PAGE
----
I’m not going to bother listing off all the different threads and websites discussing said problem. You can use Google or any other search engine to find hundreds upon hundreds of reports, most with no solution. (I say most because some folks ran into this when trying to play Netflix films on their TV, thus were running into HDCP DRM issues). In my case, I’m watching Netflix movies on my PC — absolutely nothing fancy.
For months now I’ve been seeing said error, but in an odd fashion. Reinstalling XP seemed to solve it, until some “random point” in time when it would just stop working again. Naturally I thought “It must be some software I’m installing or some update I’m applying”, so I spent a few hours today trying to track it down. Things I tried to no avail:
- Using Netflix’s RESETDRM.EXE utility
- Uninstalling every piece of software I had installed (this took quite some time!)
- Downgrading to Windows Media Player 10 (which doesn’t work anyways, because Netflix will then tell you that you NEED to upgrade to WMP11 to watch their movies)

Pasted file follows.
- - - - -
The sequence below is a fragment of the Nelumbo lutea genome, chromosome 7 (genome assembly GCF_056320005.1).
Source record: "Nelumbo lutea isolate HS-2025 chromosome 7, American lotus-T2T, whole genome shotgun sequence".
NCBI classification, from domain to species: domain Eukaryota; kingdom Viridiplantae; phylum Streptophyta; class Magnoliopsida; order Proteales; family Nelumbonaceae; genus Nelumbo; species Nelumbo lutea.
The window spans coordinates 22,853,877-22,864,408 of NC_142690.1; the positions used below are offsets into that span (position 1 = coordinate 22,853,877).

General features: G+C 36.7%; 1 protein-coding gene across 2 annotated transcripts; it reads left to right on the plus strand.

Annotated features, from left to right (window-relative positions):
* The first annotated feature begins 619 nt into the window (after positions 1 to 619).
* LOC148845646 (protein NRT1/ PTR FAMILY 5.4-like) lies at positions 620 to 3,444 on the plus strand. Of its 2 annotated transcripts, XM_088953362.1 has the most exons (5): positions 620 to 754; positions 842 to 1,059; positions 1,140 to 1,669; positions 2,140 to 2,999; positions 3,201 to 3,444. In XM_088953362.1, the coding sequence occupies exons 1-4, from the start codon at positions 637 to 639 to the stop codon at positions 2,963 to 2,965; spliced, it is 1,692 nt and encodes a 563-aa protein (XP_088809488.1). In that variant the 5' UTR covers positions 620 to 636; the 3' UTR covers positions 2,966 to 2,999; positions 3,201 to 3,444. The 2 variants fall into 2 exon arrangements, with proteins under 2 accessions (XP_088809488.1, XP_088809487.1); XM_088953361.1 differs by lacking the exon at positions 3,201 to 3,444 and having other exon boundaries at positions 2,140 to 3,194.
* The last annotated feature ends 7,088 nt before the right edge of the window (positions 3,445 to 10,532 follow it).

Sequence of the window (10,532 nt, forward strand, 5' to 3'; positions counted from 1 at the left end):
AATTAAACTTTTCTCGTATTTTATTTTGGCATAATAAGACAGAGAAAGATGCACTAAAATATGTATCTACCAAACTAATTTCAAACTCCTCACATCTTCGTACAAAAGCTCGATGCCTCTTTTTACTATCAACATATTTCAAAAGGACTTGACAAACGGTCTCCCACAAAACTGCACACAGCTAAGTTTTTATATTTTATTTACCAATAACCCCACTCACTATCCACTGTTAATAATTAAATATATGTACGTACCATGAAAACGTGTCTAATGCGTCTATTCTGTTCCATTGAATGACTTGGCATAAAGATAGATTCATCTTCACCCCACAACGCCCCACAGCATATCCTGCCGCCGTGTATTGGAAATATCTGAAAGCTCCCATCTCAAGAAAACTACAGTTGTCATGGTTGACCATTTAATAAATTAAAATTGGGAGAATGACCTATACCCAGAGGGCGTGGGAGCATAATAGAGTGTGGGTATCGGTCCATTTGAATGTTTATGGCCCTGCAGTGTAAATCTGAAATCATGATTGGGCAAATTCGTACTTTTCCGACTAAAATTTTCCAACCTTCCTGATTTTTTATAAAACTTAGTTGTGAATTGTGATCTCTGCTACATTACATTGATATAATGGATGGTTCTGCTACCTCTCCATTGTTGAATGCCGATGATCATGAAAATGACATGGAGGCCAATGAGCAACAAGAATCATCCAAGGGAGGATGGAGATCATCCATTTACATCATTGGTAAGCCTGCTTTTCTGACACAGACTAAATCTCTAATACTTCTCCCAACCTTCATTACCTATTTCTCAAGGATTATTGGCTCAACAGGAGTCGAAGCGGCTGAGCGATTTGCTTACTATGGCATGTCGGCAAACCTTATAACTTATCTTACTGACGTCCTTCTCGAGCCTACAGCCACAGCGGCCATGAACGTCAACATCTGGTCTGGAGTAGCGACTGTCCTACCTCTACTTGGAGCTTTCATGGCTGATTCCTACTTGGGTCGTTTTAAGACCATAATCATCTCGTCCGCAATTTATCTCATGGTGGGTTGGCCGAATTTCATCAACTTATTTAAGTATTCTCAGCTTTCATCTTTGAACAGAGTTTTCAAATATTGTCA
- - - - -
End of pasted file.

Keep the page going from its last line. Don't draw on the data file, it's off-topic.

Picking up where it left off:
- Upgrading my nVidia video drivers (for a 7950GT) to the latest beta
- Tinkering with Creative’s sound drivers for the XtremeGamer (tried latest beta, etc.)
I was about to give up until I came across this post, which I’m very glad I read slowly and in full:
The following paragraph caught my eye:
The tech has me adjust some Windows Media player display settings to disable the video mixing render (he knows exactly where to send me) and then we try again. Boom! I get a new error message – this time is C00D11B1.
The option referred to is in Windows Media Player 11, under Tools → Options → Performance → Video Acceleration (Advanced button) → Use video mixing renderer checkbox.
The reason it caught my eye: I uncheck said box because I watch/stream Japanese TV shows to a friend of mine in Michigan. We watch a couple shows a week together. The desktop capture driver I use, VHScrCap, cannot capture video when it’s being played in Overlay mode (understandable). So, rather than unchecking “Use overlays” (which is really what I should’ve been doing), I’ve been unchecking “Use video mixing renderer”.
Sure enough, this is what was causing me to get error C00D11B1 from Netflix/Windows Media Player’s DRM!
All I did was turn on “Use video mixing renderer” and instead uncheck “Use overlays” – voila, problem gone.
Bottom line: if you uncheck “Use video mixing renderer”, you break DRM in some bizarre way. Do I consider this a bug? Not really. However, Microsoft would do well to explain that the “Use video mixing renderer” option actually disables other stuff than what’s implied via the UI options.